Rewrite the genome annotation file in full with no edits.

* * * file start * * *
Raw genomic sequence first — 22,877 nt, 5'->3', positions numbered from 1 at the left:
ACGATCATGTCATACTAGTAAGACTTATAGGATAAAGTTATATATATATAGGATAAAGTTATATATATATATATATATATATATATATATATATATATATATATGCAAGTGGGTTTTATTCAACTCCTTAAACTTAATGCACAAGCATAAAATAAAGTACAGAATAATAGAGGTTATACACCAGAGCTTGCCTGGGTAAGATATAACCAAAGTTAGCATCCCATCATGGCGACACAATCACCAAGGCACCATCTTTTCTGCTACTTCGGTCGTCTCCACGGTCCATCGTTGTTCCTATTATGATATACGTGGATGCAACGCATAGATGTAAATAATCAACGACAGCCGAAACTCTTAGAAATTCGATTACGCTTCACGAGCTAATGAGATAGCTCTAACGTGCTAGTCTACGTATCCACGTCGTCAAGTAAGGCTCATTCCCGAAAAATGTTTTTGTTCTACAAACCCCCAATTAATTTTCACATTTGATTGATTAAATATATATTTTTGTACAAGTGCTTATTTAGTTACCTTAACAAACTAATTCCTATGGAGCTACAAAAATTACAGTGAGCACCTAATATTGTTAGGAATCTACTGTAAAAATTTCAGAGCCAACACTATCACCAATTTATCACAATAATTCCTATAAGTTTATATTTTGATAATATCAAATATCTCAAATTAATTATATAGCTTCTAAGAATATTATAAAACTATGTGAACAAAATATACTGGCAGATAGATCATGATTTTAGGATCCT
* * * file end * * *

Raw genomic sequence first — 22,877 nt, 5'->3', positions numbered from 1 at the left:
ACGATCATGTCATACTAGTAAGACTTATAGGATAAAGTTATATATATATAGGATAAAGTTATATATATATATATATATATATATATATATATATATATATATATGCAAGTGGGTTTTATTCAACTCCTTAAACTTAATGCACAAGCATAAAATAAAGTACAGAATAATAGAGGTTATACACCAGAGCTTGCCTGGGTAAGATATAACCAAAGTTAGCATCCCATCATGGCGACACAATCACCAAGGCACCATCTTTTCTGCTACTTCGGTCGTCTCCACGGTCCATCGTTGTTCCTATTATGATATACGTGGATGCAACGCATAGATGTAAATAATCAACGACAGCCGAAACTCTTAGAAATTCGATTACGCTTCACGAGCTAATGAGATAGCTCTAACGTGCTAGTCTACGTATCCACGTCGTCAAGTAAGGCTCATTCCCGAAAAATGTTTTTGTTCTACAAACCCCCAATTAATTTTCACATTTGATTGATTAAATATATATTTTTGTACAAGTGCTTATTTAGTTACCTTAACAAACTAATTCCTATGGAGCTACAAAAATTACAGTGAGCACCTAATATTGTTAGGAATCTACTGTAAAAATTTCAGAGCCAACACTATCACCAATTTATCACAATAATTCCTATAAGTTTATATTTTGATAATATCAAATATCTCAAATTAATTATATAGCTTCTAAGAATATTATAAAACTATGTGAACAAAATATACTGGCAGATAGATCATGATTTTAGGATCCT